Dipsology: Beyond the Basics – Revisiting ‘Drink Masters’ on Netflix

Something had always seemed off about “Drink Masters,” and the strained issue finally has been served to me.

Last fall, Netflix delivered a new competition show that was right up my bar rail. Called “Drink Masters,” the show brought together top-flight mixologists from various parts to compete over numerous rounds, crafting complex concoctions to see who would be crowned the top bartender. The format is very familiar to anyone who has seen a reality cooking competition, except this would be an alcohol-fueled contest.

12 competitors were brought in an overly opulent bar, with 30-foot tall shelves of bottles, every imaginative glassware you could think of, a fully stocked pantry, as well as a full-scale kitchen. Each round entails a specific challenge, the winner of each round is considered “Top Shelf” and has a bonus benefit the next round. The bottom-rated folks are deemed “on the rocks,” and have to compete anew to avoid elimination.

Coming into this, I had expectations that were fully met. I was certain there would be a mixture of representation in the lineup, the mostly millennial crowd would be avante-garde in their crafting of drinks, and there would be some complex as well as superfluous applications to the process. We were sure to see many of the trendy tactics on display, from the use of foams, smoking cocktails, asperated additions, and complex and unneeded decorative touches were expected. The show delivered all these ingredients.

That is not to say I was dismissing this outright. I have zero problems with experimentation and the pushing of boundaries, using newer ingredients and different techniques. But at the same time, I have a resistance to unnecessary flourishes that are done for the sake of highlighting the server and doing little to service the drink. Most of the time spent creating was not in the bar but in the kitchen.

That said, this was an enjoyable romp, for what it was. How could it not be fun to see new uses and exclusive spirits employed in creative ways? But I also came away feeling like there was a lingering issue with the show. It was only recently, upon seeing the arrival of another competition show, that it struck me what I found bothersome.

To start, host Tone Bell addressed the group and declared the program to be “The greatest Happy Hour in the world!” But then we get our first problem. Upon being told what their assigned drink task would be, the group was instructed they would have 90 minutes to craft their cocktails. Another round saw a two-hour prep time. Ummm…you have defied the concept of “happy hour” when it takes twice as long to create and serve the drink!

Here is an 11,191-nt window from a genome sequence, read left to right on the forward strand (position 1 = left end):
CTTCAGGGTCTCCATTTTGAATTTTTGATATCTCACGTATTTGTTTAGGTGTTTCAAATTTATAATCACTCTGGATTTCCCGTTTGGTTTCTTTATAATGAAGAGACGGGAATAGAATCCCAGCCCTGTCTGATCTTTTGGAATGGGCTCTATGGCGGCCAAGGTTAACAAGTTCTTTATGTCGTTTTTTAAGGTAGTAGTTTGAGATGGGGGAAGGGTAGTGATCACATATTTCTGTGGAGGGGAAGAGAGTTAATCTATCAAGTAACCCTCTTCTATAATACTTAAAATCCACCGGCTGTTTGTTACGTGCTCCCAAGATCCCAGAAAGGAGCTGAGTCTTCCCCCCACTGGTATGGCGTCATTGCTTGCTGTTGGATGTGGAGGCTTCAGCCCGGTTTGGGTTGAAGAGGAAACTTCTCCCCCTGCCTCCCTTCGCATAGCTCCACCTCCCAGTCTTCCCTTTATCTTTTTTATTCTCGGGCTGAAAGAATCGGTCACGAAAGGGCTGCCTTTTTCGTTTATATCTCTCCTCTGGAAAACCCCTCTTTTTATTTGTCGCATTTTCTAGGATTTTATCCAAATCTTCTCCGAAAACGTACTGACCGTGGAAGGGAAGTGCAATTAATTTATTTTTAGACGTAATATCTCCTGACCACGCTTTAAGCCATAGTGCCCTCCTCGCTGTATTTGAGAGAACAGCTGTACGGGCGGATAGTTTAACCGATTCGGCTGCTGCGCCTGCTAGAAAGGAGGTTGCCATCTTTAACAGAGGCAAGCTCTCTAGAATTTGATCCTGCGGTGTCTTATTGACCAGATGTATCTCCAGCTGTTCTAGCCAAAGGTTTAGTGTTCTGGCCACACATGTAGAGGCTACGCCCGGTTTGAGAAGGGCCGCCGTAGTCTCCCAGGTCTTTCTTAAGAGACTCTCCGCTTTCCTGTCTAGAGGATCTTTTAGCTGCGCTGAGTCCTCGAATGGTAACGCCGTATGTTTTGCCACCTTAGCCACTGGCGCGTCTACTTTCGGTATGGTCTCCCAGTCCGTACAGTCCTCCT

The first task was to come up with a new approach to the Margarita, delivering something creative while sticking to the framework of the drink. There were a couple of touches that made sense, like making jello shots in lime and orange rinds. But then one was making a beet roll-up, another used yuzu, and there was even one drink using tomato elements. The judging was where this show saw departure. 

Almost every presentation came with a tray of decorative embellishments. Complex glassware — some with metal-wrapped touches — was common. So were dramatic presentations with the cocktails. One wanted to replicate the Mexican region of Oaxaca by grinding cookies to make sand, with pineapple leaves cut and sunk in. It lent nothing at all to the drink. So many times we saw service with flowers, colored Spanish moss, and other touches that delivered dioramas along with drinks. In just the first round, five of the drinks involved dry ice displays, and seven used foam. 

The dry ice became an issue for one player, and became an issue for the show, too. Alex, a brash figure from Las Vegas, placed a piece of dry ice in his glass so his drink would bubble and smoke. Though he said he used a technique to affix the ice on the bottom, the judges cited the danger, were they to swallow a shard, so none of them sampled the drink at all. Yet, despite the fact that his cocktail was not even consumed, he remained in competition.

This was certainly a television decision, and that is a large component of the show, for obvious reasons. But you also become distanced by the unreality of much of the crafting. For one drink, a mixer was flash-freezing ingredients in a glass with gold flakes, which would melt after pouring to change the flavor and appearance. Some displays involved staged pieces, with things like brass pineapples and terracotta serving pots that just happened to be available. One round had the making of a drink stage, with a hole cut so a black light would illuminate the mixture. As soon as the judges lifted the drink to sip it became a plain, pallid, ungarnished bore of a drink.

There was not much hope of this show inspiring people at home to whip up a similar drink experience. Aside from some of the exotic elixirs, how many of us have liquid nitrogen, a metal tabletop cask for one-hour distillations, or industrial tools to craft a cocktail at our leisure? Even within the scope of a standard bar-restaurant many of these creations are not feasible. If a place has a signature drink that would involve the luxury of using a prep kitchen, sure — some of these steps can be done ahead. But otherwise a one-and-half, to two-hour prep time for a drink is not at all feasible.


This is when it hit. I saw the promo for a new competition show on NBC — “Hot Wheels: Ultimate Challenge.” Auto builders are charged with creating real-life versions of the designs found in some of the wild toy car creations. In the same way, “Drink Masters” is about fabricating some very fanciful creations that do not exactly have practical applications. The drinks are impressive in design, but the reality is not there.


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